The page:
Did you know, you shouldn’t exercise until at least 6 weeks post birth, longer if you have had a c section or other complications have occurred. However high impact exercise including running should be avoided for up to 5 months post delivery
Other high impact exercises include aerobics and basically anything which you jump around in such as plyometric exercises like jump squats, box jumps, etc.
Why is this?
The effects of relaxin (the hormone which relaxes joints in the body during pregnancy) can stay in the body for months after birth, longer if breastfeeding, so will effect joint stability including knees and ankles. High impact exercises are also stressful to the pelvic floor and can increase the risk of prolapse.
What can I do instead?
Within 24 hours of giving birth you can actually start performing certain abdominal exercises and pelvic floor. Even though it may feel uncomfortable doing your pelvic floor exercises straight after birth it will actually help with the healing and any discomfort you may have.
Within the first 6 weeks you can also stay relatively active day to day with walking, increasing this each week to build up your cardiovascular fitness levels.
After the first 6 weeks, as long as you have been ticked off and have been given the okay to go back into exercise with no other complications, then certain exercises can be started such as strength exercises, swimming and low impact cardio exercises.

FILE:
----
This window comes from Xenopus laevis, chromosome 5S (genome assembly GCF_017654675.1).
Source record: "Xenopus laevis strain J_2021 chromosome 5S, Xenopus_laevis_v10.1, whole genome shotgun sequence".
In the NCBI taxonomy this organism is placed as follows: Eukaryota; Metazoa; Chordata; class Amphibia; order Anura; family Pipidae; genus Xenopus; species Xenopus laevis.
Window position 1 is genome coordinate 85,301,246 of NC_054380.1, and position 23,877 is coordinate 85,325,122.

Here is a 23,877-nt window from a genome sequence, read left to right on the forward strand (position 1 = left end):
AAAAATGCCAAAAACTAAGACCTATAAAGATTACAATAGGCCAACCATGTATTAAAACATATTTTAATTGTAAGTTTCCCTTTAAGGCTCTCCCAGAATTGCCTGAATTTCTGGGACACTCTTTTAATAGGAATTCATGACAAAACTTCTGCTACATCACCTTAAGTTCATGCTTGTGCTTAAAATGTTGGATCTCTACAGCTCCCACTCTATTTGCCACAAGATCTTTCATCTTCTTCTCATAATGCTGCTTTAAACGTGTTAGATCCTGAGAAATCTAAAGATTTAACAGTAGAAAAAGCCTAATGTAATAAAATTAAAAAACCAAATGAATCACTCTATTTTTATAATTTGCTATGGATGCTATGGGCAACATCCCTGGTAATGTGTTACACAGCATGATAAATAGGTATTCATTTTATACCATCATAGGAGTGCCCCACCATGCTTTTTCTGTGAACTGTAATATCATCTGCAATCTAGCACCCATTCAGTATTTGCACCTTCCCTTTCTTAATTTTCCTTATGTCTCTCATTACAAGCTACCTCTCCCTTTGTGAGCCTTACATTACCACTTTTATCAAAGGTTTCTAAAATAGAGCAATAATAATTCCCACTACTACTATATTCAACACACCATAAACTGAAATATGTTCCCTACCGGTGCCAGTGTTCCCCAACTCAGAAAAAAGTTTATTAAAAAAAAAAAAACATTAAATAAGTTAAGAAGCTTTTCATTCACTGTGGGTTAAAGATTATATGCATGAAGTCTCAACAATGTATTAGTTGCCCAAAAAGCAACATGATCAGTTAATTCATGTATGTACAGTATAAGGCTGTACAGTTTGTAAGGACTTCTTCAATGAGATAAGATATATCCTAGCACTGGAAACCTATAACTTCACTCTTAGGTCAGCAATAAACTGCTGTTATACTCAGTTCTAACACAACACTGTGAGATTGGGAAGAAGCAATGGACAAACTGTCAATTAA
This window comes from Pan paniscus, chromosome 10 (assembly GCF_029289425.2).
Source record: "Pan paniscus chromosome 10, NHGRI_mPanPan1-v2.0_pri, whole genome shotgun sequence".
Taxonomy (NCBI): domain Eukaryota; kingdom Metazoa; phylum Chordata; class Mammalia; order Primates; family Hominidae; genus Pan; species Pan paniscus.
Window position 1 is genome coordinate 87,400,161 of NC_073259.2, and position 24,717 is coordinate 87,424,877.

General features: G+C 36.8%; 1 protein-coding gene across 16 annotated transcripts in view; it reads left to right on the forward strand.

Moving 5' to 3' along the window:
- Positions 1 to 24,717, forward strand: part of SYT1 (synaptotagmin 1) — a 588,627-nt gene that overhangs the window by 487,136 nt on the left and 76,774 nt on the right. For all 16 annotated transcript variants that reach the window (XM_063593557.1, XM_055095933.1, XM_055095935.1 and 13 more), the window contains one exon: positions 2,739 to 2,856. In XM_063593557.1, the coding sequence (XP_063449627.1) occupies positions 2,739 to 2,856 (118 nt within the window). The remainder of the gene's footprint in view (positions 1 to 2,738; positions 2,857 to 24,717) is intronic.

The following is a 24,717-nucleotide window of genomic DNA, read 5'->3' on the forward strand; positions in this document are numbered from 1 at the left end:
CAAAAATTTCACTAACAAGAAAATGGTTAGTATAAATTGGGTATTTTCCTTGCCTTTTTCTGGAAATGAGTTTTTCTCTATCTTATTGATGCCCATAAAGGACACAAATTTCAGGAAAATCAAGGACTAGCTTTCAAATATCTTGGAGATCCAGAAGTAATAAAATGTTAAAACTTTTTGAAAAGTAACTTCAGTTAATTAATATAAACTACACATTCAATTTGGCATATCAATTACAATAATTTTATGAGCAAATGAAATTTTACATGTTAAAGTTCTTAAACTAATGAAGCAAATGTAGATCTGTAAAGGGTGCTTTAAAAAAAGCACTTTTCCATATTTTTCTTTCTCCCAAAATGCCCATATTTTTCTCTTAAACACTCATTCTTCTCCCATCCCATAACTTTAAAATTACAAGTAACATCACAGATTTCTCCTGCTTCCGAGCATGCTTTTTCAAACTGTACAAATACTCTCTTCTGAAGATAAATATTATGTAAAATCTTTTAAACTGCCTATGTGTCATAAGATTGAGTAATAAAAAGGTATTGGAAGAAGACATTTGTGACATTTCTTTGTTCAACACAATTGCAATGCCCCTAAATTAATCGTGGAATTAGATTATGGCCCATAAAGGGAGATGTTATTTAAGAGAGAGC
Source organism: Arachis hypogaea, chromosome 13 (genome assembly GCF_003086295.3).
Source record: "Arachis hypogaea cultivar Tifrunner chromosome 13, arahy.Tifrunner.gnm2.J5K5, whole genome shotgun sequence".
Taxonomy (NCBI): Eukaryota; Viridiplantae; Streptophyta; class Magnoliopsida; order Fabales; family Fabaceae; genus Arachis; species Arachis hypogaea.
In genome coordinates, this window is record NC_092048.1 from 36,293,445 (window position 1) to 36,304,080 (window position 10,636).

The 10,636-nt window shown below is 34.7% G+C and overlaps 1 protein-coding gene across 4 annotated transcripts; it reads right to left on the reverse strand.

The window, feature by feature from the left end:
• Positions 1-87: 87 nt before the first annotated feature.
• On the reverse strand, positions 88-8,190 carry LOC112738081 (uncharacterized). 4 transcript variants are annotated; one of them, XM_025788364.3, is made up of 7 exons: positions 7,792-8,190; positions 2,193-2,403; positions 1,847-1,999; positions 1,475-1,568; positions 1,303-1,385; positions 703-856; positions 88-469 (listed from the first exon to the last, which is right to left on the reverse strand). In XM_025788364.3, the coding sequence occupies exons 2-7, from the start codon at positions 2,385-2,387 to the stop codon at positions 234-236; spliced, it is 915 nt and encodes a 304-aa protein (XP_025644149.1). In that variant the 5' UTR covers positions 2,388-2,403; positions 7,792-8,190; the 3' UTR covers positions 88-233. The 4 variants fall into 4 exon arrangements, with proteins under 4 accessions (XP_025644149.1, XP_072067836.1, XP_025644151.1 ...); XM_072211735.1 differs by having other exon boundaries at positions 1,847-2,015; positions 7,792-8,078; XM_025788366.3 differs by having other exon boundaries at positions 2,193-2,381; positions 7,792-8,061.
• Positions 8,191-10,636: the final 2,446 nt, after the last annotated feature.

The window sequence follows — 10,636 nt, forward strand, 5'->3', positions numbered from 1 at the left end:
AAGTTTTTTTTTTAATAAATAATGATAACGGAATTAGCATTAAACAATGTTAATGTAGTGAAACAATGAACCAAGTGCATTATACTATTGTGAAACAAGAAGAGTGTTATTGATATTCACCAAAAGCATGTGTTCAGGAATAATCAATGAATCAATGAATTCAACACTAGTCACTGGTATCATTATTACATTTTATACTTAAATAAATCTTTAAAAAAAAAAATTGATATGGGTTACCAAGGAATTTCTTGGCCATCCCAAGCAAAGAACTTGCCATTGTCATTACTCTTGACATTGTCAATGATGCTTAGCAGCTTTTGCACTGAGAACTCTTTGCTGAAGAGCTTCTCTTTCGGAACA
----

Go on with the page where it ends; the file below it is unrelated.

It takes 9 months for your body to grow a baby, thats quite a long time with your body going through a lot of changes so why do women not think it could take that long for their bodies to fully recover? It can take months if not a whole year to be back at pre pregnancy state.
My best advice is to be patient, give your body time, focus on strengthening up your pelvic floor and your abdominals, focus on postural alignment and build up some strength everywhere else before you rush straight into running.
Most importantly give your body the rest it needs. Then when the time is right start with a achievable goal such as a parkrun or couch to 5k.
Your body and fitness will not be the same as it was pre baby so don’t assume you can go straight back to how you were, it will take time.
Please remember every single person is different and there are sooo many factors to take into consideration when it comes to post natal exercise, so it can be very individual.
This is not to say that if you go straight into running sooner and decide to go for a big running goal that something will happen – the risks are just higher and can have complications for the future.